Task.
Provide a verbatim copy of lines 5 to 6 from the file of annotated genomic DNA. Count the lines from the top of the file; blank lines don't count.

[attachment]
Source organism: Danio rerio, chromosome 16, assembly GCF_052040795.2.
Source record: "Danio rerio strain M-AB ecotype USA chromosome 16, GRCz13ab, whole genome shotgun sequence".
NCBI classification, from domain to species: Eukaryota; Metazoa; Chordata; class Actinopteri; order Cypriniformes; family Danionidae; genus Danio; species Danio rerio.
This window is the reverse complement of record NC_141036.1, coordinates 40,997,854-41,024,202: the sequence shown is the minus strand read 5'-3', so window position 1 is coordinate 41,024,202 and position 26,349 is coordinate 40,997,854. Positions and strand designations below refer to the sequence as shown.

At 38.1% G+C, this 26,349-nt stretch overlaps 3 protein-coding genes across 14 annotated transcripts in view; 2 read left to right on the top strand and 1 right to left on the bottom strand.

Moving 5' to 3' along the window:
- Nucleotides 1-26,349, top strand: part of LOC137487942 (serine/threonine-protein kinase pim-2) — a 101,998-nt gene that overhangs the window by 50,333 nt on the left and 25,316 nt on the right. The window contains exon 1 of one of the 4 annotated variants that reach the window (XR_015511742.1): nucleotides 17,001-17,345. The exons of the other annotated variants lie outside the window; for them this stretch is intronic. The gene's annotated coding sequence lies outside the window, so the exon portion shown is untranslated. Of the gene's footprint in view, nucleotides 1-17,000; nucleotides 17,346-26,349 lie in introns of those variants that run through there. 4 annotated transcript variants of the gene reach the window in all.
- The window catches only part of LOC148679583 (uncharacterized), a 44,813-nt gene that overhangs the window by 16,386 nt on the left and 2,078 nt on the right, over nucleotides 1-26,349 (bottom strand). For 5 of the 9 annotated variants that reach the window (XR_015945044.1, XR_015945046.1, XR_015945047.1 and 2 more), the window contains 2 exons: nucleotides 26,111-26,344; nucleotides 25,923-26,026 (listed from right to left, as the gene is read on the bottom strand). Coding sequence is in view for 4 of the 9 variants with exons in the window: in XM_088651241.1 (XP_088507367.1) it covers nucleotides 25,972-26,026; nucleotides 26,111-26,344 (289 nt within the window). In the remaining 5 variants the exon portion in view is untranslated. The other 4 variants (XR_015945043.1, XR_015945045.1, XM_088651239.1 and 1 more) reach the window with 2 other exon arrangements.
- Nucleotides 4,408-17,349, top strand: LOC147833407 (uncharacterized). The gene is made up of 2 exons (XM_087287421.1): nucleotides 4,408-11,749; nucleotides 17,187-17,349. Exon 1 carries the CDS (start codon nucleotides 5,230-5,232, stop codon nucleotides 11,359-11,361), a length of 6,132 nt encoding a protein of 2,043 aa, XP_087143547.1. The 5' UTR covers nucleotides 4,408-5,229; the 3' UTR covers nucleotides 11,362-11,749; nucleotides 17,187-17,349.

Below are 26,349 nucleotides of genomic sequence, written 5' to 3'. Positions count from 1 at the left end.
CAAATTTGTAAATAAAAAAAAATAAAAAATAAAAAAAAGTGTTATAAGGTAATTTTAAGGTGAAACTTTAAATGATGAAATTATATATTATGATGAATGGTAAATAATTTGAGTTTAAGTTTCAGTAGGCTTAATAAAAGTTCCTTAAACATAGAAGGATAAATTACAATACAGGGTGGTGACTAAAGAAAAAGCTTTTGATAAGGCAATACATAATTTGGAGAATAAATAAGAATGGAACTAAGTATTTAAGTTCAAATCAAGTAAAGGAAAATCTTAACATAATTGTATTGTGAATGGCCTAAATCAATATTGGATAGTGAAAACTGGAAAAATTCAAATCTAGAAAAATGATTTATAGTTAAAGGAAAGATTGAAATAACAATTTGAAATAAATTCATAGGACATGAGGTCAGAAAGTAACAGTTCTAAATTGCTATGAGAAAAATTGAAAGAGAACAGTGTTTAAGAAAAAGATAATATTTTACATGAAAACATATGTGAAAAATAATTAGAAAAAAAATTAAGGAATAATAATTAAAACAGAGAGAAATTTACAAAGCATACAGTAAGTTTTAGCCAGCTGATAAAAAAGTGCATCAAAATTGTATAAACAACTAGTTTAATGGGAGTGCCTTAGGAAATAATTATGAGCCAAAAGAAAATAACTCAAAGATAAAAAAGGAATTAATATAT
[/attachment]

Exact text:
At 38.1% G+C, this 26,349-nt stretch overlaps 3 protein-coding genes across 14 annotated transcripts in view; 2 read left to right on the top strand and 1 right to left on the bottom strand.

Moving 5' to 3' along the window: